Dave Roberts at Grist has some words on the baseload fallacy - Do we need nuclear and coal plants for baseload power? .
On Friday, Matt Yglesias made the point that only socialist state control seems capable of creating a robust nuclear power industry. After all, the only countries building nuke plants these days are the ones where governments are making the decisions. David Frum replied with a series of wildly overbroad assertions ranging from false to highly misleading, with no evidence or links to support them. (Nuclear power has an impressive effect on conservative error-to-word ratios.) Matt replied in turn, and in doing so echoed a familiar misunderstanding:That said, obviously you need a certain amount electricity that can be relied upon irrespective of how windy it is or whether the sun is shining. So I’d happily see the nuclear share of the pie grow at the expense of coal and oil as the provider of that baseload electricity.
This notion has really grabbed the public imagination. It’s become conventional wisdom that the grid can only incorporate a limited amount of renewable energy; ergo, we need coal and nuclear power plants for “baseload” electricity. Clean energy skeptics wave the word “baseload” around like a talisman.
There’s far less to the claim than meets the eye, though. As Amory Lovins points out, it’s a category error: baseload is a characteristic of aggregated demand, not of any particular kind of supply. He distills the counter-argument:Baseload: The electricity system doesn’t rely on any plant’s ability to run continuously; rather, all plants together supply the grid, and the grid serves all loads. That’s necessary because no kind of power plant can run all the time, as Stewart says they must do to meet steady loads. I repeat: there is not and has never been a need for any particular plant or kind of plant to run all the time, and none can. All power plants fail, varying only in their failures’ size, duration, frequency, predictability, and cause. Solar cells’ and windpower’s variation with night and weather is no different from the intermittence of coal and nuclear plants, except that it affects less capacity at once, more briefly, far more predictably, and is no harder and probably easier and cheaper to manage. In short, the ability to serve steady loads is a statistical attribute of all plants on the grid, not an operational requirement for one plant. Variability (predictable failure) and intermittence (unpredictable failure) must be managed by diversifying type and location, forecasting, and integrating with other resources. Utilities do this every day, balancing diverse resources to meet fluctuating demand and offset outages. Even with a largely (or probably a wholly) renewable grid, this is not a significant problem or cost, either in theory or in practice—as illustrated by areas that are already 30-40% wind-powered.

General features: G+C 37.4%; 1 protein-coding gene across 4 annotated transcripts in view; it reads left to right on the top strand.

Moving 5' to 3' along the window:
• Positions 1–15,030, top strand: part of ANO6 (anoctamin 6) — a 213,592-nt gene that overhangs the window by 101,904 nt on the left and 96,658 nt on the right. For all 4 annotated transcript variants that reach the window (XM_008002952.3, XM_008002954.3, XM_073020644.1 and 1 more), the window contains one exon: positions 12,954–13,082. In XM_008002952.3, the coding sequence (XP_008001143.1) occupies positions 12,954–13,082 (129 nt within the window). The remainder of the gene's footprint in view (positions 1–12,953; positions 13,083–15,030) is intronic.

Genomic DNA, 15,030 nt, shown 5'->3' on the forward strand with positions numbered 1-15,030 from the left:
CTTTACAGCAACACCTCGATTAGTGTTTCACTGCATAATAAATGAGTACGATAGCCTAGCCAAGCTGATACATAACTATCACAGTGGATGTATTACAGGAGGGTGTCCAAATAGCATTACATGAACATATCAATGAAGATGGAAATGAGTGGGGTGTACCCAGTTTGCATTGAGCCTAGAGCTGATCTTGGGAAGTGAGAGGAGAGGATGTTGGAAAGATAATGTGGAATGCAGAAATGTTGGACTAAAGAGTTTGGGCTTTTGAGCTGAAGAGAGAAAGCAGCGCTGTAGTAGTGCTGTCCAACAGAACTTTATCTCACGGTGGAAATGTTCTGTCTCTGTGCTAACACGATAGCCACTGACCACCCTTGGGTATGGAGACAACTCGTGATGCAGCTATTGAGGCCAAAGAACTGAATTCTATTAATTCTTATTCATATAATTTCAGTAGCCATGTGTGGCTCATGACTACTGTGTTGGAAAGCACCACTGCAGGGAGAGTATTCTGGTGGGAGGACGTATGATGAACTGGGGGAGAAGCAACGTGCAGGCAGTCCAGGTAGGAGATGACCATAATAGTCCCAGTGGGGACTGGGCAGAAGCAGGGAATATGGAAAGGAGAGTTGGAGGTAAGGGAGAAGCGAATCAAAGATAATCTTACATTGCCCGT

Right now our power system might be characterized as Security Through Oversupply. We’ve built enough power plants to create the maximum level of power we might ever need at a given point in time; but since “peak load” times are relatively brief, most of the time dozens and dozens of large power plants are cycled down, sitting idle. As population and per-capita power use rise, the size of peak load is rising as well. The STO response is to build more plants.
The alternative will be Resilience Through Diversity: just-in-time, just-enough power from multiple, redundant, diverse sources spread over large geographical areas, managed by a reliable, intelligent power grid incorporating distributed storage. Peak load will be shaved by load spreading and efficiency; failures will be localized and self-healing rather than cascading and catastrophic; intelligence will replace brute power.